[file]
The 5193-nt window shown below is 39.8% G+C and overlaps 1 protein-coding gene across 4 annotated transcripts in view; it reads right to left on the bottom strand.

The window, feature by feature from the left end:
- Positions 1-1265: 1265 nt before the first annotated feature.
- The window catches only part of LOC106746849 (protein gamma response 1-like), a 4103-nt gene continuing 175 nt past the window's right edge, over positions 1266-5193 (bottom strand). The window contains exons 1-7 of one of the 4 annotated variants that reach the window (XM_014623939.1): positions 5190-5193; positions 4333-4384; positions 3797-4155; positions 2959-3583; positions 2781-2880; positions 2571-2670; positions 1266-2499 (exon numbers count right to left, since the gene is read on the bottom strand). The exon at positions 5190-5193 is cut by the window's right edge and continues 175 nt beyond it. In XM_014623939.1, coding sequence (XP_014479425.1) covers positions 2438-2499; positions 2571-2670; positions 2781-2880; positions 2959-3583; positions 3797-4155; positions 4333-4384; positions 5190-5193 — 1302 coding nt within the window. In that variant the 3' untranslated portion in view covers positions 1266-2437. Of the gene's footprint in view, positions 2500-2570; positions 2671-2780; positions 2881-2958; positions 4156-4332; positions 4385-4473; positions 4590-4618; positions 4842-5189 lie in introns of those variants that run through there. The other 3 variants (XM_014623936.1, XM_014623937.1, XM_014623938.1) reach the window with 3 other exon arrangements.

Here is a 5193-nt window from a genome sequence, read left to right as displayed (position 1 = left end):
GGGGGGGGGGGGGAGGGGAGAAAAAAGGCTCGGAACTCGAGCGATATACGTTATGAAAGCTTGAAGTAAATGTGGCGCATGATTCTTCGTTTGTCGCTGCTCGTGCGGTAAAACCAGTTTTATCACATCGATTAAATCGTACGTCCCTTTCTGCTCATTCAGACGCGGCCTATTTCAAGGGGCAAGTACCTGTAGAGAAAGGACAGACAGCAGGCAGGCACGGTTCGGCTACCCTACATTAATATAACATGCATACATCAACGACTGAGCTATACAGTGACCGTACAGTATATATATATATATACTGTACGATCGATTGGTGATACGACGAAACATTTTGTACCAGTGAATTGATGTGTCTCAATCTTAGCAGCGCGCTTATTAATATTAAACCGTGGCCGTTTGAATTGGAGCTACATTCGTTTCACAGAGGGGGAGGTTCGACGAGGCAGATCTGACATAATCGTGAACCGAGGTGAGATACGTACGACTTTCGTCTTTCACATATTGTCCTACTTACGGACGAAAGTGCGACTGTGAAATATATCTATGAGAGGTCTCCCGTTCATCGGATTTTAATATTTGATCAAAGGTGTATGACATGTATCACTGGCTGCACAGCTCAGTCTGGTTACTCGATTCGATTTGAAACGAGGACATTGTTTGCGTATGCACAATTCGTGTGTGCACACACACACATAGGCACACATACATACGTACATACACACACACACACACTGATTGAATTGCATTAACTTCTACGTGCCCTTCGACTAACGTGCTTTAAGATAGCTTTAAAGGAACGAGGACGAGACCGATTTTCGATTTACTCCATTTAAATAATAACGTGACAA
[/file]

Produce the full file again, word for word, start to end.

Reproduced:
The 5193-nt window shown below is 39.8% G+C and overlaps 1 protein-coding gene across 4 annotated transcripts in view; it reads right to left on the bottom strand.

The window, feature by feature from the left end:
- Positions 1-1265: 1265 nt before the first annotated feature.
- The window catches only part of LOC106746849 (protein gamma response 1-like), a 4103-nt gene continuing 175 nt past the window's right edge, over positions 1266-5193 (bottom strand). The window contains exons 1-7 of one of the 4 annotated variants that reach the window (XM_014623939.1): positions 5190-5193; positions 4333-4384; positions 3797-4155; positions 2959-3583; positions 2781-2880; positions 2571-2670; positions 1266-2499 (exon numbers count right to left, since the gene is read on the bottom strand). The exon at positions 5190-5193 is cut by the window's right edge and continues 175 nt beyond it. In XM_014623939.1, coding sequence (XP_014479425.1) covers positions 2438-2499; positions 2571-2670; positions 2781-2880; positions 2959-3583; positions 3797-4155; positions 4333-4384; positions 5190-5193 — 1302 coding nt within the window. In that variant the 3' untranslated portion in view covers positions 1266-2437. Of the gene's footprint in view, positions 2500-2570; positions 2671-2780; positions 2881-2958; positions 4156-4332; positions 4385-4473; positions 4590-4618; positions 4842-5189 lie in introns of those variants that run through there. The other 3 variants (XM_014623936.1, XM_014623937.1, XM_014623938.1) reach the window with 3 other exon arrangements.

Here is a 5193-nt window from a genome sequence, read left to right as displayed (position 1 = left end):
GGGGGGGGGGGGGAGGGGAGAAAAAAGGCTCGGAACTCGAGCGATATACGTTATGAAAGCTTGAAGTAAATGTGGCGCATGATTCTTCGTTTGTCGCTGCTCGTGCGGTAAAACCAGTTTTATCACATCGATTAAATCGTACGTCCCTTTCTGCTCATTCAGACGCGGCCTATTTCAAGGGGCAAGTACCTGTAGAGAAAGGACAGACAGCAGGCAGGCACGGTTCGGCTACCCTACATTAATATAACATGCATACATCAACGACTGAGCTATACAGTGACCGTACAGTATATATATATATATACTGTACGATCGATTGGTGATACGACGAAACATTTTGTACCAGTGAATTGATGTGTCTCAATCTTAGCAGCGCGCTTATTAATATTAAACCGTGGCCGTTTGAATTGGAGCTACATTCGTTTCACAGAGGGGGAGGTTCGACGAGGCAGATCTGACATAATCGTGAACCGAGGTGAGATACGTACGACTTTCGTCTTTCACATATTGTCCTACTTACGGACGAAAGTGCGACTGTGAAATATATCTATGAGAGGTCTCCCGTTCATCGGATTTTAATATTTGATCAAAGGTGTATGACATGTATCACTGGCTGCACAGCTCAGTCTGGTTACTCGATTCGATTTGAAACGAGGACATTGTTTGCGTATGCACAATTCGTGTGTGCACACACACACATAGGCACACATACATACGTACATACACACACACACACACTGATTGAATTGCATTAACTTCTACGTGCCCTTCGACTAACGTGCTTTAAGATAGCTTTAAAGGAACGAGGACGAGACCGATTTTCGATTTACTCCATTTAAATAATAACGTGACAA